For most of the 1,850 riders in this year’s 24 Hours in the Old Pueblo, the “perfect race” includes a full day of mountain biking with friends and family, great food and tales by the campfire, glorious weather in the Sonoran desert, and no prickly incidents with cacti.
But for a select group of fast and disciplined mountain bike racers, the perfect race means something much more elusive — riding 24 laps in 24 hours. Much like Major League Baseball’s extremely rare “perfect game” — a game lasting a minimum of nine innings in which no opposing player reaches base — the perfect race at the 24 Hours in the Old Pueblo, presented by Tucson Medical Center, requires equal amounts skill, fitness, planning, and a bit of luck.
The last and only time a perfect race happened at the Tuscon, Arizona event was in 2007. The Kona Bikes team of Brian Wilson, Matthew Slaven, Erik Tonkin, and Kris Sneddon completed 24 laps, finishing at 12:24pm Sunday.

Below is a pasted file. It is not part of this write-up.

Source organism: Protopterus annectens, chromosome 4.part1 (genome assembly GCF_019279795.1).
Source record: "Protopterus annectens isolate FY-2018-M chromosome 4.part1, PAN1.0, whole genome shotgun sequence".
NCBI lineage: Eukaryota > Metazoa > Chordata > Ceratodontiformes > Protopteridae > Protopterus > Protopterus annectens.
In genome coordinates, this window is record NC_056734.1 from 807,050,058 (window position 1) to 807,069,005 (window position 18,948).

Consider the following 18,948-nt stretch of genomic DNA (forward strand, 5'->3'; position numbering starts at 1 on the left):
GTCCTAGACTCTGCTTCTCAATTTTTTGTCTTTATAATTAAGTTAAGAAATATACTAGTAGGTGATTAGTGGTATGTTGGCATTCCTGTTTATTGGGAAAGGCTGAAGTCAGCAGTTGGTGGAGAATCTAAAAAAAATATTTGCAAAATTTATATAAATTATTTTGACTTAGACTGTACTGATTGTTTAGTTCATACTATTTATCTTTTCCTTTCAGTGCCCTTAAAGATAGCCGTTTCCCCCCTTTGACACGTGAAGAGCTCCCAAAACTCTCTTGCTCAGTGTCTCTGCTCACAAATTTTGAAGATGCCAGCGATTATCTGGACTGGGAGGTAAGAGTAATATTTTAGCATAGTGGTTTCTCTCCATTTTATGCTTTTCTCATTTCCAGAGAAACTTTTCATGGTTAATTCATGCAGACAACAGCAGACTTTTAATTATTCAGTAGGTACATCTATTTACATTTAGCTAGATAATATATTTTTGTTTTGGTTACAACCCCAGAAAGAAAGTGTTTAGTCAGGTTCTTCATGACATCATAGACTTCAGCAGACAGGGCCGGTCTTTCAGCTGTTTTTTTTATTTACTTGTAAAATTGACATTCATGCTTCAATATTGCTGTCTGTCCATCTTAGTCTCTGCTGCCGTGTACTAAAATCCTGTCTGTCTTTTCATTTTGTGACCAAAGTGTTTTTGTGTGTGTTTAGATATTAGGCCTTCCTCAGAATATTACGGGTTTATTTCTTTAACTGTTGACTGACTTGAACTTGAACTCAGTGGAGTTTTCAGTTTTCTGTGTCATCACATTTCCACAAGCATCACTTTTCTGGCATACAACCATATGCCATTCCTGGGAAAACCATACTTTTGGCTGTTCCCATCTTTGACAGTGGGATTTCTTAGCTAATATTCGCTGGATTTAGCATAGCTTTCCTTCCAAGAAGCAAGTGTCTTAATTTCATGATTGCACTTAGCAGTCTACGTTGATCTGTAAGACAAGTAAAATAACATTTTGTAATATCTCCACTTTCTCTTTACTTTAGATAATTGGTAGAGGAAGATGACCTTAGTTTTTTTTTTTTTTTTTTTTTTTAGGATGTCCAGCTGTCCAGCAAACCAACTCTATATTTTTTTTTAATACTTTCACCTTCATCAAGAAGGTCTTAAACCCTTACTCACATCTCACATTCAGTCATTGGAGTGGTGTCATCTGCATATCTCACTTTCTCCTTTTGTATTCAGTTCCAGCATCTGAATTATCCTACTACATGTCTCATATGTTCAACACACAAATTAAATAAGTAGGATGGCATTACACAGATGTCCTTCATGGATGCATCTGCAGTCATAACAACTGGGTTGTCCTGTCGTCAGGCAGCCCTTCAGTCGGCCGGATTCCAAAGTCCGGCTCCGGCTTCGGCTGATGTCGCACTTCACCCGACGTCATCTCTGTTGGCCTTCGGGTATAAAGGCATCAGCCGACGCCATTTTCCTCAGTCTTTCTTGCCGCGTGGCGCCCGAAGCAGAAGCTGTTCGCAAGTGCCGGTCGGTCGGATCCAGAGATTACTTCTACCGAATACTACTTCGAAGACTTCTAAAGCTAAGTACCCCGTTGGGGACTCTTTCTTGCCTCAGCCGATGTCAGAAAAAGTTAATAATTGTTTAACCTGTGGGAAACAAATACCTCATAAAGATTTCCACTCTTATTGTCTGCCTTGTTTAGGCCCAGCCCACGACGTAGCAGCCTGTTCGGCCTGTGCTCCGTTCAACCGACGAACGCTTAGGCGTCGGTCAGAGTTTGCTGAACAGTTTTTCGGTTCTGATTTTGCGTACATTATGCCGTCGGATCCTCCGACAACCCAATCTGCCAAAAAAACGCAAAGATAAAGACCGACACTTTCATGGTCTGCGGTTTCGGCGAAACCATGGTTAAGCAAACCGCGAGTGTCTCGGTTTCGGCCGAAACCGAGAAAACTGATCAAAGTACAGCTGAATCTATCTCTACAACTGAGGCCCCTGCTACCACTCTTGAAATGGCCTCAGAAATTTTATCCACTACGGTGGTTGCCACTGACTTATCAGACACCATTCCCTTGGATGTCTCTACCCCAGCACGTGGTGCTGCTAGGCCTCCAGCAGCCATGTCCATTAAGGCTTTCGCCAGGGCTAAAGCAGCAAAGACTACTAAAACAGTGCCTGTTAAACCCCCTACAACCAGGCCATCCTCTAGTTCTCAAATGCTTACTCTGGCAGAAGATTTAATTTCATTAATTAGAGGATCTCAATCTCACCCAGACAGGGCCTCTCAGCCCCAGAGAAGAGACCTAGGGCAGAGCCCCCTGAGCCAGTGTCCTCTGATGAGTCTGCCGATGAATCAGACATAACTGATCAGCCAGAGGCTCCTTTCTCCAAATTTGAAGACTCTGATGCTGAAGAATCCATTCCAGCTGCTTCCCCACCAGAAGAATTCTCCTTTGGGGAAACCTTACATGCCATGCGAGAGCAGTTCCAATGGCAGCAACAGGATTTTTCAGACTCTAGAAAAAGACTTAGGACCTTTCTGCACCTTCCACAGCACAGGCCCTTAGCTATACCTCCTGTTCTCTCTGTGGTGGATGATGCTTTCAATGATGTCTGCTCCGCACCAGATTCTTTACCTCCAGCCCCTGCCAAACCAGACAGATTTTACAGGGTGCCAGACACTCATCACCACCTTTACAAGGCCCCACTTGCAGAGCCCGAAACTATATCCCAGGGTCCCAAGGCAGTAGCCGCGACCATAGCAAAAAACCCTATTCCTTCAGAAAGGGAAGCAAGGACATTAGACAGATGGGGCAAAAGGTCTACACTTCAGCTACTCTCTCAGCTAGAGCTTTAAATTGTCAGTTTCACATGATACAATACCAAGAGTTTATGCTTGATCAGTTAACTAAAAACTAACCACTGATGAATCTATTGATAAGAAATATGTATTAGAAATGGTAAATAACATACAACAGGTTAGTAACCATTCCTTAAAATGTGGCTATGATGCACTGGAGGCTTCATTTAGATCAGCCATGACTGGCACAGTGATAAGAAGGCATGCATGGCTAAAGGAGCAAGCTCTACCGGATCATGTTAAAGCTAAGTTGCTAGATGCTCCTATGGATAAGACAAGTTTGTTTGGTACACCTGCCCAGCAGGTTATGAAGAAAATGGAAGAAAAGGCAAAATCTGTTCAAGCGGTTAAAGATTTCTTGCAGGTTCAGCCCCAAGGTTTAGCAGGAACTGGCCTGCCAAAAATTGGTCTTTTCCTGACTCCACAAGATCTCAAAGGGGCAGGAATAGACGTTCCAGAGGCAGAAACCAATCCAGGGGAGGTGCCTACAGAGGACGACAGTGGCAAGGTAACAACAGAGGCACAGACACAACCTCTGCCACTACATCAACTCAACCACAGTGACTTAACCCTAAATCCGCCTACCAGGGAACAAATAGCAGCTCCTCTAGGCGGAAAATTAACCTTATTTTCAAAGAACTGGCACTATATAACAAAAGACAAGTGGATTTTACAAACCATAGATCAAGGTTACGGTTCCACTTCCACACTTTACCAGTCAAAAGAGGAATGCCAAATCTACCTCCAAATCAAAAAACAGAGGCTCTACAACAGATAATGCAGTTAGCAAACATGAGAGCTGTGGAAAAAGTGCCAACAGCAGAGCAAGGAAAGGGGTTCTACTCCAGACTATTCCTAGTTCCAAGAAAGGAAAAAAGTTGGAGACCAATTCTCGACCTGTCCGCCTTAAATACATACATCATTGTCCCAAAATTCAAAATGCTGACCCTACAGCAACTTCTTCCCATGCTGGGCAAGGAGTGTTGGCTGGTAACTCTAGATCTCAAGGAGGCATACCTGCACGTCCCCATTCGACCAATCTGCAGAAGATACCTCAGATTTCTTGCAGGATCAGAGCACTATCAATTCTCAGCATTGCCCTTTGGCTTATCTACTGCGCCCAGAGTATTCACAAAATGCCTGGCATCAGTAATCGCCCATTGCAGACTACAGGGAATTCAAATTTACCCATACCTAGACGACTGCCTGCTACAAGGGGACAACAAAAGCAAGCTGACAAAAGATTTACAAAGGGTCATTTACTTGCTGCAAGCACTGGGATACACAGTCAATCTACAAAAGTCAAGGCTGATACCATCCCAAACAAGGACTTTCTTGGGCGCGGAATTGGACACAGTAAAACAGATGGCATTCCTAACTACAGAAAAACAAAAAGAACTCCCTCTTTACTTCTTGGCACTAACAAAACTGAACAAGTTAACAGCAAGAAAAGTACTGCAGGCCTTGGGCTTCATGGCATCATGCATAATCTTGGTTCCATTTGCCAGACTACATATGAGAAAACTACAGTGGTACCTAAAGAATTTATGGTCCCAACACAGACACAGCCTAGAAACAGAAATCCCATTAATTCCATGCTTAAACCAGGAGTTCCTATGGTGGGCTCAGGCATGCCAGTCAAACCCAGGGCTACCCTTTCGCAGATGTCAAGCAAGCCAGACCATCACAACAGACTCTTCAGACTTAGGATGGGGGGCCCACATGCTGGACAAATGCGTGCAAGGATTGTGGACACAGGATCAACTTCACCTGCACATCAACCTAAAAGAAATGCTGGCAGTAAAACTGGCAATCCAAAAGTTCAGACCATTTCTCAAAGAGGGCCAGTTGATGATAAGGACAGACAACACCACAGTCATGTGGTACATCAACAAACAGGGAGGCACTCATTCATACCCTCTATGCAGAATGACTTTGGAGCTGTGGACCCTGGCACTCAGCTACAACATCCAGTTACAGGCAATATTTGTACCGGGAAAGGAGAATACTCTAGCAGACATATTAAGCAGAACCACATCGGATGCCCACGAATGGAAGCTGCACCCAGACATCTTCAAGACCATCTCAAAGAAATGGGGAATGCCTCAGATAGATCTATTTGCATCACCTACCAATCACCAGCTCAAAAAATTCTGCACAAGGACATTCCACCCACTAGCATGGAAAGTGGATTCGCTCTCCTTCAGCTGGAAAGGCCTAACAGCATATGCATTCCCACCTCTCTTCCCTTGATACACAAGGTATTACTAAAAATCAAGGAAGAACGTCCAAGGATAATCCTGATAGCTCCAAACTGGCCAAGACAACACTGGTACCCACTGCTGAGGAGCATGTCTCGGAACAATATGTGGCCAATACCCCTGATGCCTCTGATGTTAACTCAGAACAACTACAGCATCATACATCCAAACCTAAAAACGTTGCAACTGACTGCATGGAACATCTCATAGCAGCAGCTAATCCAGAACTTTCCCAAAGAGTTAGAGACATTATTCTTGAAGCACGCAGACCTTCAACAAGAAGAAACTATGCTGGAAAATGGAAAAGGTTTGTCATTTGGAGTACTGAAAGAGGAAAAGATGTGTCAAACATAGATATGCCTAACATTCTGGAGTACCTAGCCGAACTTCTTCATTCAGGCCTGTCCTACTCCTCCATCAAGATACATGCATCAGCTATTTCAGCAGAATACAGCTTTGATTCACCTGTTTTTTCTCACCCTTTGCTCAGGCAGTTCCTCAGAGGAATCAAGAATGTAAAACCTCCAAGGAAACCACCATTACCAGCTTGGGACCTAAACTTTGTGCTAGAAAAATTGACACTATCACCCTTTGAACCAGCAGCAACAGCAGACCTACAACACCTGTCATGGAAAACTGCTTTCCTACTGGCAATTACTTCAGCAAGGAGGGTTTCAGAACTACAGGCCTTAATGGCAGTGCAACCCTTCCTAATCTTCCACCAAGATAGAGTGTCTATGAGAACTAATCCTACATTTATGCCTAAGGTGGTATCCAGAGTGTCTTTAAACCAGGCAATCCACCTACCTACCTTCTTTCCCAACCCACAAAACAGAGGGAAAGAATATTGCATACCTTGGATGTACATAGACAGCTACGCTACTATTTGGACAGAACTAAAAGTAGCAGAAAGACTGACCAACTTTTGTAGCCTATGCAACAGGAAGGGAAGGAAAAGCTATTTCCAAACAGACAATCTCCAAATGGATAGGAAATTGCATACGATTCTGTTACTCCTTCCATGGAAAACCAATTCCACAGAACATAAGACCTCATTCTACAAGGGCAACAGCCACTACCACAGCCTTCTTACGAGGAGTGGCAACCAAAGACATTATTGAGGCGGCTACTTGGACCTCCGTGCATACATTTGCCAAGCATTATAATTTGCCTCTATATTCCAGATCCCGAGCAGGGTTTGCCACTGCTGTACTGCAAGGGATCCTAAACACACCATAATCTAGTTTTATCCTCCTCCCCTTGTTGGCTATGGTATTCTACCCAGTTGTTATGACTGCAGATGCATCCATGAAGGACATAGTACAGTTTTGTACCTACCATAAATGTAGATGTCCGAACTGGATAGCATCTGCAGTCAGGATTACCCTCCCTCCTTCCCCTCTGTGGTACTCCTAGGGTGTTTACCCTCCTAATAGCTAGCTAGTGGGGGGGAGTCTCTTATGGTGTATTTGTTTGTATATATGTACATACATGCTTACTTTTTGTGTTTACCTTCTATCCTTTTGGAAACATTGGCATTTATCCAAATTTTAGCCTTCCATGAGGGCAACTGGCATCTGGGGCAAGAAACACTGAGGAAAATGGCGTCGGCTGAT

“It snowed on the race course earlier that week, helping pack down the dirt and loose sand. By event weekend, the course was as fast as we’ve ever seen it, and the weather was ideal for achieving a perfect race,” Epic Rides president Todd Sadow said.
Provided the weather cooperates this year, the perfect race requires consistent sub-one hour lap times during the day, as nighttime laps are generally a couple minutes slower than during daylight hours. Naturally, any mechanical issues would likely derail chances of riding 24 laps in 24 hours. However, as Kona Bikes proved when they had a 1:11:12 nighttime lap, recovering from a 10-minute setback is possible. Their fastest laps were lap 2 at 55:40 and lap 3 at 55:20, clocked during the day when riders were still fresh and leaders had a relatively open course with no lapped traffic. Because the race allows teams to go out on a final lap prior to high noon on Sunday, teams could theoretically only have 23 laps at 11:59am and still pull off the perfect race.